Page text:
Make Believe Melodies Logo

Category Archives: Review

Make Believe Melodies’ Favorite Japanese Songs Of 2015

Here’s my personal view on these sort of lists, at least as someone operating an English-language blog about music from a country that mostly gets overlooked by English-language media/listeners — it doesn’t even matter whether I view year-end lists as a portal for discovery or as some attempt at canon building, because for the bulk of people who come across these lists, it is always going to be about the prior. And that’s great! Plus, I can still rank music to my heart’s content without worrying about, well anything.

Working under all that, this year I’ll be posting a Best Albums List sometime later this week, but for today I’m running a Favorite Songs collection. What’s up with that wording, you might be asking? Well, this songs collection is really just a way to highlight music that won’t end up on the album list, whether because it came out as a single (or SoundCloud/Bandcamp loosie) or because the album it was attached to just missed out on the final set. What this means is a lot of fantastic songs released in Japan this year don’t appear after the jump because they’ll get shine in the next few days.

Oh, and if you want my take on the year as a whole, jump over to the Japan Times.

Continue Reading

Fufillingy Stuffed: Tofubeats’ Lost Decade

Tofubeats doesn’t really bother introducing himself on Lost Decade, his first original album out on a major label. He’s been kicking around the Japanese music scene since 2006, grabbing attention for his indie-level beats and his work with mainstream J-Pop idol groups like Lyrical School (formerly sex-toy-sponsored Tengal6) and 9nine. Even though this will be his first collection of money available across the country in major music outlets, the Kobe producer realizes he has a large enough fanbase that he doesn’t have to make THAT big a splash. Rather, he approaches Lost Decade like a challenge – on a major label now, how much can he fit into one album? How many guests – from rappers he’s worked with for years to pop stars – can he cram onto one disc, presumably on his label’s dime? The answer to both is A LOT.

Lost Decade goes full stuffed-crust-deluxe pizza, holding nothing back over the course of it’s hour-plus playing time. The album is split between solo songs and ones with featured spots. Sonically, Tofubeats shuns a singular sound instead of celebrating all of his influences in flurries – he’s most indebted to hip-hop production, but he isn’t skimping on the rest of his record collection here. This is a packed album, one that can be a slog at a times and too dependent on its guests, but also has a knack for showing what Tofubeats can do himself…especially with major-label money behind him

The production across Lost Decade is strong, among the best work Tofubeats has recorded. Pinning his approach down isn’t a simple task…something something hip-hop…but over the course of this album he shows a few constants. He veers towards the synth heavy, and his percussion tends to sound built for a tropical party. He often speeds the music up to ridiculous levels, and often puts the vocals through similar manipulation (see the skippy “I Don’t Care,” one of the disc’s finest cuts). He does laid-back grooves well, exemplified by “All I Wanna Do,” but equally excels at the frantic on “Time Thieves.” His best song, though, remains the one that forces him to build – “Synthesizer,” originally out last year, staggers thanks to a slow rise that pays off by the end with a dizzying hook. It’s Tofubeats at his most dramatic.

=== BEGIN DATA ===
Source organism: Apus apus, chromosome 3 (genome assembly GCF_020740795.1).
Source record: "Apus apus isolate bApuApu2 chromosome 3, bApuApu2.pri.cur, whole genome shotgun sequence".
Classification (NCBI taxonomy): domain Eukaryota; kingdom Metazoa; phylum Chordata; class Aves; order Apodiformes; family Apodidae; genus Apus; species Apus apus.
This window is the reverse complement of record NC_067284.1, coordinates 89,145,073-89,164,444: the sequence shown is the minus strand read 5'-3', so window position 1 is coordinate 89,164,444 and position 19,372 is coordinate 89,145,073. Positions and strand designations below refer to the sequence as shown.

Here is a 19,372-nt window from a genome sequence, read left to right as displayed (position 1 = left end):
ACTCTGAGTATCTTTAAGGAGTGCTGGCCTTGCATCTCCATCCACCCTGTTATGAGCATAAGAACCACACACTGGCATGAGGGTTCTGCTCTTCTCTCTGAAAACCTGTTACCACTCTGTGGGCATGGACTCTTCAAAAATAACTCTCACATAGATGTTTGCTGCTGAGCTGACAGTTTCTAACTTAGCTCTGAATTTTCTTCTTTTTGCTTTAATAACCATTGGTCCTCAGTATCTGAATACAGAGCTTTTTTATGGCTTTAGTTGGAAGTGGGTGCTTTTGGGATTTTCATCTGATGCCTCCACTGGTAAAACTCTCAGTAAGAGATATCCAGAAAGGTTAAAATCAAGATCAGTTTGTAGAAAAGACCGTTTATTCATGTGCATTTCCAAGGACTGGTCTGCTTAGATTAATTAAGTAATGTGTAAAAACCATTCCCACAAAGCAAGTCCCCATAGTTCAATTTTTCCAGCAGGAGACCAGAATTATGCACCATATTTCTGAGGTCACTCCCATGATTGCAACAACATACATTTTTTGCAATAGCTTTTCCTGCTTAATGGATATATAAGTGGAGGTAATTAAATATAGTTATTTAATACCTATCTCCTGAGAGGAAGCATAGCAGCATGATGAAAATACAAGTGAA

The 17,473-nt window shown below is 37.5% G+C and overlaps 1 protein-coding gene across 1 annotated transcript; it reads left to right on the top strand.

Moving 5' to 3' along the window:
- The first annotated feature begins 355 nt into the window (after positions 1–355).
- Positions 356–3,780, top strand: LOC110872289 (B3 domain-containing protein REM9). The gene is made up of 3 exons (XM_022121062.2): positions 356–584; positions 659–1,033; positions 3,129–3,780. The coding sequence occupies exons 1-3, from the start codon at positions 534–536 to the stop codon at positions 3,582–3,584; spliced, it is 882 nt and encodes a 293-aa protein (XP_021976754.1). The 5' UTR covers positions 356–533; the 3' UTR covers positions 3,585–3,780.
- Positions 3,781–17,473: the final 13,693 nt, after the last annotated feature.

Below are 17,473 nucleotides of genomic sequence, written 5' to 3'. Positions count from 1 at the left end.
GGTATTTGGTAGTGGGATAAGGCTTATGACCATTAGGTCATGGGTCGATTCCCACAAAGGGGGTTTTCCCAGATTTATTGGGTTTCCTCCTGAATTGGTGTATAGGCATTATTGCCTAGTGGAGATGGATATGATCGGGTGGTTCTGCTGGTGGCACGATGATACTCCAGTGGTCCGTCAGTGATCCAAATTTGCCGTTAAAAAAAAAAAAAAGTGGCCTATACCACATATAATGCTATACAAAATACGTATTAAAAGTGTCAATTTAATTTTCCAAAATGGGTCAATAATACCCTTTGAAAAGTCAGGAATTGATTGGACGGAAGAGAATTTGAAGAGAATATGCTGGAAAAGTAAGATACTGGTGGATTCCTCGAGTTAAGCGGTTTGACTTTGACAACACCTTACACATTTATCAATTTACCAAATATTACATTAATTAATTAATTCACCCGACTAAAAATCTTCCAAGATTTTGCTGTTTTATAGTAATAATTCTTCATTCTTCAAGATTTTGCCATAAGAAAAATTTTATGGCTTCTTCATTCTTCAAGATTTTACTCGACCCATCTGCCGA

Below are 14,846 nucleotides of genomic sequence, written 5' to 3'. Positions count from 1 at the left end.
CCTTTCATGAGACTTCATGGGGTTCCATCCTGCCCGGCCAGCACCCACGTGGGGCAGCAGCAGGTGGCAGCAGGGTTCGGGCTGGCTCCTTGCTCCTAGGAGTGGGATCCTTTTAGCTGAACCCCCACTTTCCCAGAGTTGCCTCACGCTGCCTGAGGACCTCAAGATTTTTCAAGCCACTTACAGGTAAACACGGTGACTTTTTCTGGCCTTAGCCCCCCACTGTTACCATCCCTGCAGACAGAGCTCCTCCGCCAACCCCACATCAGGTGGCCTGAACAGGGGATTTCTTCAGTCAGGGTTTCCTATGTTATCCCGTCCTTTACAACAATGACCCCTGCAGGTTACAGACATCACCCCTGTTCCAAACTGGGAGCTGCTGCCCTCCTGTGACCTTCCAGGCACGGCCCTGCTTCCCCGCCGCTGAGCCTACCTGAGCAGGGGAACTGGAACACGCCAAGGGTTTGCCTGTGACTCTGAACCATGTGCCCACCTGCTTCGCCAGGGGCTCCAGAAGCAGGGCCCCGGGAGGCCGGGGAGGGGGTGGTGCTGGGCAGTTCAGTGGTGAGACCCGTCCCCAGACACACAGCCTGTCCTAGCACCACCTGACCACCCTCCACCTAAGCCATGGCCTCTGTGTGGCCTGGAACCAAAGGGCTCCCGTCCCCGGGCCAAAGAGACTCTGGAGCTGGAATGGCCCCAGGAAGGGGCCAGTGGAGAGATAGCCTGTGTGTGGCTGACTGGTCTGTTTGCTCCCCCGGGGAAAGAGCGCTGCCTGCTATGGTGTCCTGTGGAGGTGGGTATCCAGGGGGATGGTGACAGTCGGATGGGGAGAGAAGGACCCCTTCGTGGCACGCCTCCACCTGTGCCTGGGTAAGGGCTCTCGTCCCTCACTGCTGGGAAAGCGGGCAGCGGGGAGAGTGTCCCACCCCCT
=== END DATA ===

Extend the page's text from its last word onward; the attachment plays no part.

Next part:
But at least half of this album puts equal emphasis on his guests, who are more of a mixed bag. The big revelation on Lost Decade is that Tofubeats has a knack for creating pop music ideal for women to sing over. Seira Kariya provides the vocals for “So What!,” the album’s biggest pop moment, a retro-J-Pop-tinged number that’s all triumphant high kicks and guitar solos that somehow come off as totally natural. Tofubeats has been caught up in the J-Pop game for awhile now, but this sounds like a breakthrough for him on that front. Nanba Shiho swings by for the title track and provides pleasant enough singing over a piano-heavy track. The rappers, meanwhile, are a bit harder to place. Some, like cotton-mouthed ERA, are love-it-or-hate-it types, and his appearance on the otherwise nocturnal-pool-swim of a song is tough to read. Sky-Hi does an admirable job keeping up with the trap-turned-technicolor madness of “Fresh Salad,” but the rest of the rap “featuring” spots seem like dudes intruding on a quality beat I just want to hear alone.

Lost Decade is too crowded and, at times, too scattershot to reach the levels of a truly great album. Yet as a sandbox for one of the more talented young producers in Japan to play around in – and create some staggering sandcastles, like “Synthesizer,” “I Don’t Care” and “So What!,” – it’s a winner. It might not be the easiest album to sit through, but it’s packed with great moments. Listen to the whole thing below.

Dancing After 1 AM Compilation Featuring MIR, She Talks Silence, Extruders And More

Call And Response Record’s new compilation album Dancing After 1 AM didn’t need a hook to grab our attention. The 18-track album (full disclosure: released by our friend Ian Martin) features new songs from some of the best rock artists going in Japan. She Talks Silence contribute a shadowy guitar number, while The Mornings jerky “Fuji” wouldn’t have felt out of place on last year’s manic Save The Mornings. It also features the likes of POP-OFFICE, New House and Tacobonds working from their respective comfort zones. One of the best songs come from someone we’ve never written about before – Extruders hushed “Collapsing New Buildings” is fine-tuned minimalism, every near whisper and guitar stroke vital to the song’s atmosphere. Even Puffyshoes show up for one minute.